The pipe is secured in a saddle assembly and mounted microscopic plant remains indicate the presence of an
on a shoe that slides on the crossbeam (fig. 5D). As the herbaceous-grass tundra with low riparian thickets of
line expands, the pipe can slide across the beam; as it willow shrubs during cold periglacial intervals; riparian
contracts, the pipe can freely slide ·back. On the thickets of tall willows, birch, and alders dominated
crossbeams, the pipe is anchored in position on special during warmer, moister interstadial intervals (Hamilton
platforms at the end of each zigzag [every 800-1,800 ft and others, 1988). It has long been documented that
(240-540 m)] (fig. 5D). permafrost did not disappear during these interstadials
The above-ground pipe is insulated with a 4-in.- because of their short duration. The presence of frozen
thick (10 cm) layer of resin-impregnated fiberglass that animal carcasses in the Goldstream Formation indicates

T102: 10
GEOLOGIC LOESS RAIN LOCAL FLORA FAUNA
EVENT ENVIRONMENT

7.0 Slightly faster Abundant willows


8.5
Deep gullying Warm, moist Shrub willows,
Debris fan from Slow (interglacial) horsetails, sedges Horse, bison,
arctic ground
local ice-wedge
squirrel,
melting
mammoth?

Vigorous growth
of ice wedges
Very cold
and dry
(periglacial)
Rapid

.30.2

Local melting of Slow Warm, moist Low shrubs,


ice wedges summers grasses, herbs
32.3 (interstadial )
Vigorous growth Slow
36.0 of ice wedges Caribou?

Rapid Very cold Sedges, short


and dry willows, herbs,
(periglacial) grasses (tundra)

.......--~~- __ 38.9 Deposition of Slow


::;.-~~...........- - 43.3 overbank alluvium
Deposition and Cool summers Large riparian
reworking of warm winters willows, alder,
local gravels (interstadial) birch, grasses,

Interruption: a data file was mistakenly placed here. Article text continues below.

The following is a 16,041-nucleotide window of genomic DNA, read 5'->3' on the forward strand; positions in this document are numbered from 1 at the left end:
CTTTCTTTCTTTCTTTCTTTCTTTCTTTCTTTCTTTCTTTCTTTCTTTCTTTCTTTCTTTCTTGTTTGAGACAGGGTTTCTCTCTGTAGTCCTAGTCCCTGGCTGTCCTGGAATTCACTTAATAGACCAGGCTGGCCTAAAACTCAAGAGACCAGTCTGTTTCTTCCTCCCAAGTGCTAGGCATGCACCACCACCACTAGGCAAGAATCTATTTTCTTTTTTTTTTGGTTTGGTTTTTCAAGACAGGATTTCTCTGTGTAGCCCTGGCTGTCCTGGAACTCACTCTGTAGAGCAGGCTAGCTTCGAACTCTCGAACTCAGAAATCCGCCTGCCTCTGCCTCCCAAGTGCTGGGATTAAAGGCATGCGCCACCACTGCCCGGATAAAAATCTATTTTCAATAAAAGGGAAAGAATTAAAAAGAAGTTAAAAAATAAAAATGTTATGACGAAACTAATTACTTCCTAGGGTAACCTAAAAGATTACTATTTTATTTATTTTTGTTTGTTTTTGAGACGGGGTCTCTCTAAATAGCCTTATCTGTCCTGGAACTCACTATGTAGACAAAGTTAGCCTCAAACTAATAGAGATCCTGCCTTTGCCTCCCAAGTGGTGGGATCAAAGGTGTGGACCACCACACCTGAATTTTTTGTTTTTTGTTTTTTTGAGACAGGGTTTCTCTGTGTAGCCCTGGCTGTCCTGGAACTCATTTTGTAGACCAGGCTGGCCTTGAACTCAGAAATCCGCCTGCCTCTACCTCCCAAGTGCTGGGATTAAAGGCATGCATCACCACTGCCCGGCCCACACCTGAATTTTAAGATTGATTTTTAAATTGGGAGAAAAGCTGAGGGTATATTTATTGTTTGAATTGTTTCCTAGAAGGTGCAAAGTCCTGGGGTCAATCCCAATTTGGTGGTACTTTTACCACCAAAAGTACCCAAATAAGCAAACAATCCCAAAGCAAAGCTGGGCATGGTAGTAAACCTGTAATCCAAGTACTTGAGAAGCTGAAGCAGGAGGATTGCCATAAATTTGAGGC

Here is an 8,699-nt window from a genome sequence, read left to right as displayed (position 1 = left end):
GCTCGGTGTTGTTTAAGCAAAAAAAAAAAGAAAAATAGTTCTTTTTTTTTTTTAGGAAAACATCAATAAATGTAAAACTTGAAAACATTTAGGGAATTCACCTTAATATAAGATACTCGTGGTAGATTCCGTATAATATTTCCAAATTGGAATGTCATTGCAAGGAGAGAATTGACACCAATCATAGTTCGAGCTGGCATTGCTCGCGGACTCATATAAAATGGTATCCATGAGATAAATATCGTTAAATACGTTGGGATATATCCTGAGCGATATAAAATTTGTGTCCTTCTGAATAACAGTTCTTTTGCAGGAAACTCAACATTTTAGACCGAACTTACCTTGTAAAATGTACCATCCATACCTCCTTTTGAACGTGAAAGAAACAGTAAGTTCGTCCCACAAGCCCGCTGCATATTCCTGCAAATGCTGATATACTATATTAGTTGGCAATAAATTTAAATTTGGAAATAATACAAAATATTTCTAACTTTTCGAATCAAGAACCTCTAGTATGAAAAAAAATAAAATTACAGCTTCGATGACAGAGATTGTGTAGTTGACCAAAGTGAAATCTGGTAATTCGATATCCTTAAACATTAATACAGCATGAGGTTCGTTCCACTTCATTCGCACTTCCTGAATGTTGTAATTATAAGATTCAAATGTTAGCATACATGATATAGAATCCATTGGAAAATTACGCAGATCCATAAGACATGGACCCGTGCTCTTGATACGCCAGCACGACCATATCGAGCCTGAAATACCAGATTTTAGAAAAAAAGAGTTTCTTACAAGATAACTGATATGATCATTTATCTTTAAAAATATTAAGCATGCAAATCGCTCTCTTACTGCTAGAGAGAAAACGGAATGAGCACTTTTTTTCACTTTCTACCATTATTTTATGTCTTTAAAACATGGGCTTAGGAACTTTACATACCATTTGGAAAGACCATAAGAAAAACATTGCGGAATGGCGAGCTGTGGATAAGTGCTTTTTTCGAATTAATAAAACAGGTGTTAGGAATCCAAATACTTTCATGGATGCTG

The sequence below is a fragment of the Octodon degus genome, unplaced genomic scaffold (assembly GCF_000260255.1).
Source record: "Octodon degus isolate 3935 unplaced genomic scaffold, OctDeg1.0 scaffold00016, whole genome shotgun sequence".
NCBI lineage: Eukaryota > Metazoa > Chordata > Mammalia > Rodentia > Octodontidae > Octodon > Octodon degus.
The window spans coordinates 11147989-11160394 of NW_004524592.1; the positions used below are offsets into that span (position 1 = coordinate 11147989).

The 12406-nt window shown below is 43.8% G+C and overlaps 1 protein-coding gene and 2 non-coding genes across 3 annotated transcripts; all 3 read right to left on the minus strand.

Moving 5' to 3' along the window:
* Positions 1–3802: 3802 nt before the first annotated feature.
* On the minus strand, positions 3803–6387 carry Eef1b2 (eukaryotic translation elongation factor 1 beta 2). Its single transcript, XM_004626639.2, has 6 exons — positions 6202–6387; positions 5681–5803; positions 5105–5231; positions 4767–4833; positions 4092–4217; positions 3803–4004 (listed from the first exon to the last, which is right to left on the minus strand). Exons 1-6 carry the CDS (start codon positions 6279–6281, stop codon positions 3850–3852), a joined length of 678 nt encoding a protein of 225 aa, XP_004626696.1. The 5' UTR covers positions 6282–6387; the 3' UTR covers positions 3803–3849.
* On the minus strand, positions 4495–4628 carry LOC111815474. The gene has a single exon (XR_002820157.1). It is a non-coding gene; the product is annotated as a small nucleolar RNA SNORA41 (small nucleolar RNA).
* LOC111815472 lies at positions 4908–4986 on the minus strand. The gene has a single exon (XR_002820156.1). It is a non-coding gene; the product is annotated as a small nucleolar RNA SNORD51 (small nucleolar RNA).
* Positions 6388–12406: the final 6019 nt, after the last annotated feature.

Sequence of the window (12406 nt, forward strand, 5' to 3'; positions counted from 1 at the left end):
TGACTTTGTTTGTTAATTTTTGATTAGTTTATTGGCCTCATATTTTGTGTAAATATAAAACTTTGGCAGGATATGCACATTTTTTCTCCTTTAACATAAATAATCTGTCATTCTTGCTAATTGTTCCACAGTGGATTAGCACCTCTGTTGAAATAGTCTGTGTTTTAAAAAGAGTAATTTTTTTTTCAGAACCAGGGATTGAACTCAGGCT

sedges, herbs,
mosses

.......,. " - /
Vjf Foliated
ice wedge ~
Frozen thaw
pond ...-;:.,-........., Organic
material .LL
Willow stump
in growth
position
---=::- Willow branch

~~.
Imbricated
sandy stream
gravel
_t:::'-
0- 0
_0-
Debris-fan
deposits
Silt
c=J Loess

Radiocarbon
date (yr x 10 3 )

FIGURE 6 Composite stratigraphic section exposed in Fox Permafrost Tunnel and interpretation of
geologic events, loess rain, local environment, flora, and fauna. This interpretation has been slightly
modified from Hamilton and others (1988). The tenns interstadial, periglacial, and interglacial have been
added.

T102: 11
this one in the southern Yukon-Tanana Upland. These
that they have been frozen since their burial 36 ka ago ice sheets reach a maximum thickness and areal extent
and earlier (Pewe, 1958,1975a b; Guthrie, 1988). in March or April and melt completely by mid-summer.
17.9. Junction of new and old Steese Highways at
Fox. Turn left_ (southwest). 27.7. STOP F7. THERMOKARST PITS.
19.5. Junction with Goldstream Road. Turn right These fields were cleared decades ago and
(northwest). numerous large collapse pits produced by thawing of
shallow ground-ice masses have pocked them for at
19.8. Crossing of elevated TAPS line. least 25 years. Thermokarst pits typically form near the
boundary between permafrost-free slopes and slopes
19.9. To the left (southwest) is an area of naturally underlain by large, shallow, thin ice bodies in areas
revegetated tailings produced by dredging of gold where the water table is 15to 100 ft (4.5 to 30 m) deep.
placers from 1928 through 1936. Vegetation on these Surface openings .connect by complex subsurface
tailings· ranges from little ground cover to productive tunnels through which annual runoff flows.
mixed forests of birch, aspen, and spruce, depending 28.6. Crossing of O'Connor Creek, which each